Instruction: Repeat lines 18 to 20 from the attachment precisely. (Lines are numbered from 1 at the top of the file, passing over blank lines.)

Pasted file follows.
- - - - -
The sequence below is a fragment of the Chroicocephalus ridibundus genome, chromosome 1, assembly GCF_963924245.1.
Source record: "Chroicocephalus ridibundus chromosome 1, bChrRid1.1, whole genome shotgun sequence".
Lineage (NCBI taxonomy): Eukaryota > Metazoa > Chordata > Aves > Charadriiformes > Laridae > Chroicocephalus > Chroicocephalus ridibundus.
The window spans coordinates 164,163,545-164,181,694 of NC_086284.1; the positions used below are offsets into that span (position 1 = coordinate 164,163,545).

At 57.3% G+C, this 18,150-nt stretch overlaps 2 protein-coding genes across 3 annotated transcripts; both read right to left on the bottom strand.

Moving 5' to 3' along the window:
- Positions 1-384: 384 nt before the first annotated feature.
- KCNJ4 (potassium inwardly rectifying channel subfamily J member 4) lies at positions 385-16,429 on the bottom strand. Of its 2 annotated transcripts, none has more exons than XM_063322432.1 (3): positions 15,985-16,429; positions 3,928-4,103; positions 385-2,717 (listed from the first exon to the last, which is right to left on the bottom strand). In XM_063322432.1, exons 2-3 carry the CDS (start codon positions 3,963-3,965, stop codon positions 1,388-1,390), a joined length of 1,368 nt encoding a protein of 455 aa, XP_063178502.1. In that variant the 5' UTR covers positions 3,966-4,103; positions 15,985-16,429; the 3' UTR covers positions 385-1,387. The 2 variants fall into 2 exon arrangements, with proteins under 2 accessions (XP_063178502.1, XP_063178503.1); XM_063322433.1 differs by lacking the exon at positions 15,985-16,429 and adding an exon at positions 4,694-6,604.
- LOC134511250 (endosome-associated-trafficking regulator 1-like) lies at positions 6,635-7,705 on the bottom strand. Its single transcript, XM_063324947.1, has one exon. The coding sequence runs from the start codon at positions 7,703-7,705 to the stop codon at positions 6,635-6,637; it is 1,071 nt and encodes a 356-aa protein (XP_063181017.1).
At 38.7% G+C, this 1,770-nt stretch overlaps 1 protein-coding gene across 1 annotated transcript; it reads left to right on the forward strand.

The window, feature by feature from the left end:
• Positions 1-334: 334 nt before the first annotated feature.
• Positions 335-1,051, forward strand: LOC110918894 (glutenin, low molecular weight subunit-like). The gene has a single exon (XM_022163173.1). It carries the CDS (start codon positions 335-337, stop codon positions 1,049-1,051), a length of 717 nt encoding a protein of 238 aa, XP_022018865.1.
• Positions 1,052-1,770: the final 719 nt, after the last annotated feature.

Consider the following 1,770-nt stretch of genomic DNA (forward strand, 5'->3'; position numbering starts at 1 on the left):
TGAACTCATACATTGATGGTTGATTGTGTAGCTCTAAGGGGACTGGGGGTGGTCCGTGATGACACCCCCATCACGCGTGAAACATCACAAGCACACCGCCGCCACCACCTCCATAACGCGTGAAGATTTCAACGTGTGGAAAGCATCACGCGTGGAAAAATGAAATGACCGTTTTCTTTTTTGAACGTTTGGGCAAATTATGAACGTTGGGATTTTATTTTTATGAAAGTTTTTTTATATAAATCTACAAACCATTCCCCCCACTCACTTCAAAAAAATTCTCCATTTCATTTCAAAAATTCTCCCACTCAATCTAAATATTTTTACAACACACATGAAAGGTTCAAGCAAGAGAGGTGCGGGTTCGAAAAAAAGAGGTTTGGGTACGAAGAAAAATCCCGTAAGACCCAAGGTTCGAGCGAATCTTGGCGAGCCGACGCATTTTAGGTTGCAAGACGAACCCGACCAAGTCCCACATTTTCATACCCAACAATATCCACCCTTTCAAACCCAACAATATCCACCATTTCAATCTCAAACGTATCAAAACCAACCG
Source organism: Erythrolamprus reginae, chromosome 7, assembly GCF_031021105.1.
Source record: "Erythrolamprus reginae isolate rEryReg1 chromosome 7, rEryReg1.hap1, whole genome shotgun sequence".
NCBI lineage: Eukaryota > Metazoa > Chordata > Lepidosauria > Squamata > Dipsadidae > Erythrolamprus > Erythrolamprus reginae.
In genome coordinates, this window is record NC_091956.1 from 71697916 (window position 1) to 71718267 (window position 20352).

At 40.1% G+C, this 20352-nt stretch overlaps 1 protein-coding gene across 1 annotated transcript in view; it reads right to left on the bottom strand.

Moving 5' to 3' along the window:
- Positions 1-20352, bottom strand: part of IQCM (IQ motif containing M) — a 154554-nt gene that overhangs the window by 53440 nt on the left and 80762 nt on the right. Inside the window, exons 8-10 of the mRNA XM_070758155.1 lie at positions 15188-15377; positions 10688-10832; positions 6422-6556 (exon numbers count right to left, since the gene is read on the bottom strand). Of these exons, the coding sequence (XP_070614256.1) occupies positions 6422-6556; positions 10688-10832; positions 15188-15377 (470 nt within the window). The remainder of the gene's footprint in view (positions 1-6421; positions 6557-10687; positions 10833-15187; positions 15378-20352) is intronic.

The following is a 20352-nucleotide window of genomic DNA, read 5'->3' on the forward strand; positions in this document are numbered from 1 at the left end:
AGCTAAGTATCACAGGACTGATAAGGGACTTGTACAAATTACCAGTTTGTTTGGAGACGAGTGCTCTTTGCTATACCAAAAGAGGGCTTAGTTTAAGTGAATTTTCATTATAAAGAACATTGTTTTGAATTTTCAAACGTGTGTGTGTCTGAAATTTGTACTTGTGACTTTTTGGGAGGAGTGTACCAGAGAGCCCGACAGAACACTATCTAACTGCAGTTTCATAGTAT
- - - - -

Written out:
Source record: "Erythrolamprus reginae isolate rEryReg1 chromosome 7, rEryReg1.hap1, whole genome shotgun sequence".
NCBI lineage: Eukaryota > Metazoa > Chordata > Lepidosauria > Squamata > Dipsadidae > Erythrolamprus > Erythrolamprus reginae.
In genome coordinates, this window is record NC_091956.1 from 71697916 (window position 1) to 71718267 (window position 20352).